A TED talk on how to fix a broken heart has been making the rounds on many a forum devoted to heartbreak and divorce. The speaker, Guy Winch, is a psychologist who also recently authored a Scientific American article on how to recover from romantic heartbreak.
Guy advises his audience to take an active role in healing themselves from heartbreak rather than merely coping (via time, social support, or substances), a perspective that I heartily endorse.
The bulk of his advice on how to do that, however, is centered around just one technique — “negative reappraisal” as he calls it — which is about adjusting the idealized perceptions you hold of your ex and your former relationship by reminding yourself of all the imperfections.
Please consider whether the technique is appropriate for you before using it. It may be inapplicable in your situation or even unhealthy for you.
First, what is “negative reappraisal” and what’s good about it?
Guy points to research aimed at understanding how we might reduce feelings of love for our ex, since he believes that that is the core issue that keeps us from moving on after heartbreak.
He says the paradox is that we often do the exact opposite and reinforce those feelings of love by stalking our ex, poring over old images, and reliving our best moments. Love is like a drug and like addicts feeling withdrawal symptoms, we instinctively hunger for those good times and keep dwelling on them.
The solution to getting over heartbreak, therefore, is to “make a list of the person’s faults as well as of the shortcomings of the actual relationship” and to whip them out whenever we find ourselves having idealized thoughts.
Negative reappraisal appears to be a variant of cognitive reappraisal, an emotion regulation strategy to nudge emotions back toward baseline by changing how you’re framing your situation. The focus is on developing a realistic perspective and to refuse to be misled by one’s instincts.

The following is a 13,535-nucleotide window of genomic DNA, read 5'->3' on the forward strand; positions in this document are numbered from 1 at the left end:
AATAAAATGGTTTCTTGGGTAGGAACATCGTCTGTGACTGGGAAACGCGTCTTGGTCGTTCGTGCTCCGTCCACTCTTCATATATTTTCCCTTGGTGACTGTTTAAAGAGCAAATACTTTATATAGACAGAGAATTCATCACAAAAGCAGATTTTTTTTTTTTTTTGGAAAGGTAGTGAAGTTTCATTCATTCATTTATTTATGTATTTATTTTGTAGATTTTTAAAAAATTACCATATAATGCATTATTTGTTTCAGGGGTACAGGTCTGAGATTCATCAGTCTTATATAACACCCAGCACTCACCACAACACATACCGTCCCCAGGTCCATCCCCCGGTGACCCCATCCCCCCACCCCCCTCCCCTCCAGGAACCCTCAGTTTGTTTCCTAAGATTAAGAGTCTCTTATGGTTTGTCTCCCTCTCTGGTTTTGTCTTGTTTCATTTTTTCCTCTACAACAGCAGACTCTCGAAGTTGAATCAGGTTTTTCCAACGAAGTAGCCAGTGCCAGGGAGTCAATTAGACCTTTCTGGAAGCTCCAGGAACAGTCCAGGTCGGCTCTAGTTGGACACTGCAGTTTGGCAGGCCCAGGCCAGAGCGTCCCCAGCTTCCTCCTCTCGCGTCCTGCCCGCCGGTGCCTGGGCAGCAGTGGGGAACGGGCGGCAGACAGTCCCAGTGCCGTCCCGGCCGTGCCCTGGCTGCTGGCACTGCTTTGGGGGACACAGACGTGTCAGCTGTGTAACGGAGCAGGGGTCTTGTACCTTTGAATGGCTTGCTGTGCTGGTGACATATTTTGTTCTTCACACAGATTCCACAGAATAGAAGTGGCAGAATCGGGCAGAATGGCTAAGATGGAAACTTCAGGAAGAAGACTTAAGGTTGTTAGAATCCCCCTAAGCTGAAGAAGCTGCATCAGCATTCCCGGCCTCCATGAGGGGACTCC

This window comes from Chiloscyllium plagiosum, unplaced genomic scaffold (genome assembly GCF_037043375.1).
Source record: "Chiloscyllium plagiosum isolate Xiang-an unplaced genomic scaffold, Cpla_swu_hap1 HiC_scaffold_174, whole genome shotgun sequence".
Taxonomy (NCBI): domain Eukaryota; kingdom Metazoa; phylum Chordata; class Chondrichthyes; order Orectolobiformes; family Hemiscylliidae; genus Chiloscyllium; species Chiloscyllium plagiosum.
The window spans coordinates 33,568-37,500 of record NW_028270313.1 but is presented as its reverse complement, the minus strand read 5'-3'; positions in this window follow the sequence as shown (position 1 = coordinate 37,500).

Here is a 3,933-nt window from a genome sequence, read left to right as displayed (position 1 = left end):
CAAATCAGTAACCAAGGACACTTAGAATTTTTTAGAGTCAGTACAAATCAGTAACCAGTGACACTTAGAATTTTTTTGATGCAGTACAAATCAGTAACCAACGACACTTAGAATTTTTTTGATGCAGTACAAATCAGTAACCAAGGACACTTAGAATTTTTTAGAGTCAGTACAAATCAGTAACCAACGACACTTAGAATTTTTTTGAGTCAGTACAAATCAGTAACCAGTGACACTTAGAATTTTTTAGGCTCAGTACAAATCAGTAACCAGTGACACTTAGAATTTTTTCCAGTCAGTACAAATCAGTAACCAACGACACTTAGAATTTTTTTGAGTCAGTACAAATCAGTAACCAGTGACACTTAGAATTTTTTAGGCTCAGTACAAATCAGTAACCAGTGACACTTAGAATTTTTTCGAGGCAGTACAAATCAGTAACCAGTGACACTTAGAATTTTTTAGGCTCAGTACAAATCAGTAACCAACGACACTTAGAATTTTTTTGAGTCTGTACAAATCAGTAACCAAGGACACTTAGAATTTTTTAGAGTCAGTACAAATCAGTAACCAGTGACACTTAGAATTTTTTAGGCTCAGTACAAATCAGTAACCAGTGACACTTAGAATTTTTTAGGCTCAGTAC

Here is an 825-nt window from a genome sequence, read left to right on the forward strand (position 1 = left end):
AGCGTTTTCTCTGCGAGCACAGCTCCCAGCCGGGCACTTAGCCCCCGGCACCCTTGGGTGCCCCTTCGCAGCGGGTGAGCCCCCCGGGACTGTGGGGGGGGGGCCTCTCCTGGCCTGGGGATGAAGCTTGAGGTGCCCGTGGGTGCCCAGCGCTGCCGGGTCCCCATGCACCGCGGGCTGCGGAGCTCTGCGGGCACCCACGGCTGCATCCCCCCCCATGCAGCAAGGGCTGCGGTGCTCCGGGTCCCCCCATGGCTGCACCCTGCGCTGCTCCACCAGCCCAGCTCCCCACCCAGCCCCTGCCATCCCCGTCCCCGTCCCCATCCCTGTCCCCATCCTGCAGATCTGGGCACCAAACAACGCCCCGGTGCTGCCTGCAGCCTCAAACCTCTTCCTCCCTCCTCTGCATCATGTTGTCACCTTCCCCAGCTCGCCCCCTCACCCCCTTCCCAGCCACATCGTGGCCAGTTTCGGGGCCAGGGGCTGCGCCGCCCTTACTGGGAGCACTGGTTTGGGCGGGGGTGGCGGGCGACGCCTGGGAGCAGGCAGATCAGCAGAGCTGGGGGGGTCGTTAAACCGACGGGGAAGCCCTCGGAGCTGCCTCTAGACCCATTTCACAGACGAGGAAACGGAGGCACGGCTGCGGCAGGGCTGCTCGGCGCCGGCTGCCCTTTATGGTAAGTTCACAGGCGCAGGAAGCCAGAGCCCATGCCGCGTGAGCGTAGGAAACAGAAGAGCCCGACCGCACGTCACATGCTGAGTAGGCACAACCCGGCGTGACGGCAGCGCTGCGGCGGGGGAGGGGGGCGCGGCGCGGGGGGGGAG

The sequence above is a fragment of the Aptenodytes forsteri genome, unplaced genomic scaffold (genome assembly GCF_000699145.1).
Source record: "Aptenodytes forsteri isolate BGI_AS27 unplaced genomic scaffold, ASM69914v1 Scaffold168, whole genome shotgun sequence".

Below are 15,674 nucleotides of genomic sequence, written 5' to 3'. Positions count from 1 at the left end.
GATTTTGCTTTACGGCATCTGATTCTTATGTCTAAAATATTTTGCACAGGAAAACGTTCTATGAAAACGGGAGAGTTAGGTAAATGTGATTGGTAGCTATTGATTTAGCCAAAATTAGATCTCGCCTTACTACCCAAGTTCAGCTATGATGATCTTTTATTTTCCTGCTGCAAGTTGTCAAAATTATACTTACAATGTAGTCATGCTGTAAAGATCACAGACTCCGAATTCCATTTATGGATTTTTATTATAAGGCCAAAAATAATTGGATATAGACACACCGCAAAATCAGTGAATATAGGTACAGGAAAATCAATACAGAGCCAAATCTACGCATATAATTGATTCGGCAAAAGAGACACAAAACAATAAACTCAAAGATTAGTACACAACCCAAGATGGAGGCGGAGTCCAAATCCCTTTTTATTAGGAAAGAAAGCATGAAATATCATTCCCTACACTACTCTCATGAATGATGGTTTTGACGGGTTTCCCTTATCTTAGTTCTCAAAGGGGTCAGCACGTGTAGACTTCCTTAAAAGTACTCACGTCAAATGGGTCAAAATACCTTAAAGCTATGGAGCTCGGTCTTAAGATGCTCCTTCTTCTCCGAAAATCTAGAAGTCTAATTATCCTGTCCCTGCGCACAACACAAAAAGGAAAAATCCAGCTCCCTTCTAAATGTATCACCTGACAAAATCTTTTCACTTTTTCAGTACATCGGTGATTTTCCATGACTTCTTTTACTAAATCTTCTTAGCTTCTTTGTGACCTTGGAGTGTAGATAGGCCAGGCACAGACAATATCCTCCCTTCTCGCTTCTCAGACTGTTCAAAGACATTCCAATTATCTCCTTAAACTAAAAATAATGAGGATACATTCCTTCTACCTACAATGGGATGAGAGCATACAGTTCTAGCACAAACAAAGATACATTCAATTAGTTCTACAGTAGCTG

The major plus of this technique, then, is the emphasis on managing one’s mindset and building the ability to see things as they really are, which helps develop resilience and good judgment.
But negative reappraisals don’t apply in many cases of heartbreak
Guy doesn’t say so but he is focused on a very specific type of situation, one where the broken-hearted person got dumped or abandoned and is still pining for his/her ex-partner and idealized relationship.
Needless to say, the strategy he offers doesn’t work in many cases. For instance, consider a widow who lost the love of her life; asking her to reframe how she views her past isn’t going to help reduce her feelings of love. Or say a divorced person who is looking to move forward but is just mired in grief even if they no longer have any feelings of love for their ex.
Negative reappraisals can even hurt your long-term healing
Often it’s the case that one or both ex-partners in a serious breakup demonize the other party so as to vindicate themselves. It’s sadly easier to deny that one’s ego has been bruised than to acknowledge the hurt and to share some responsibility for the way things panned out. Unfortunately, in that state of self-vindication, such people can and do pick new partners who aren’t right for them or with whom they repeat the mistakes of their former relationship. Their hurt also lingers like a dark shadow, erupting in other forms or places.
I’m worried that negative reappraisals can exacerbate this situation; they can seem like an invitation to keep bitching about one’s ex rather than engaging in the healthier (but more difficult) task of processing one’s hurt and grief, letting go, and learning valuable lessons about one’s own behavior in relationships.
Guy Winch goes a bit too far, in my opinion, when he advocates making up explanations for the end of the relationship so as to achieve closure and accept that it’s over. The whole point of reframing a situation is to see things as they really were and to overcome skewed mental perceptions. Sometimes that means doing the hard inner work of learning from the breakup and experiencing emotional growth, rather than circumventing that via a negative reappraisal.
It’s not surprising then that negative reappraisal, while effective in reducing feelings of love, increases other unpleasant feelings because it can “feel wrong (unpleasant), unbalanced, unfair, and even disloyal,” as Guy himself states in his article. That doesn’t sound like a recipe for a healthy healing journey, one that should ideally culminate in forgiveness, peace, and optimism.
Please seek out multiple perspectives
If nothing else, I hope this analysis encourages you to always seek out multiple perspectives on your healing journey after heartbreak. It’s important to look inward and figure out what works best for your particular situation. One size simply doesn’t fit all.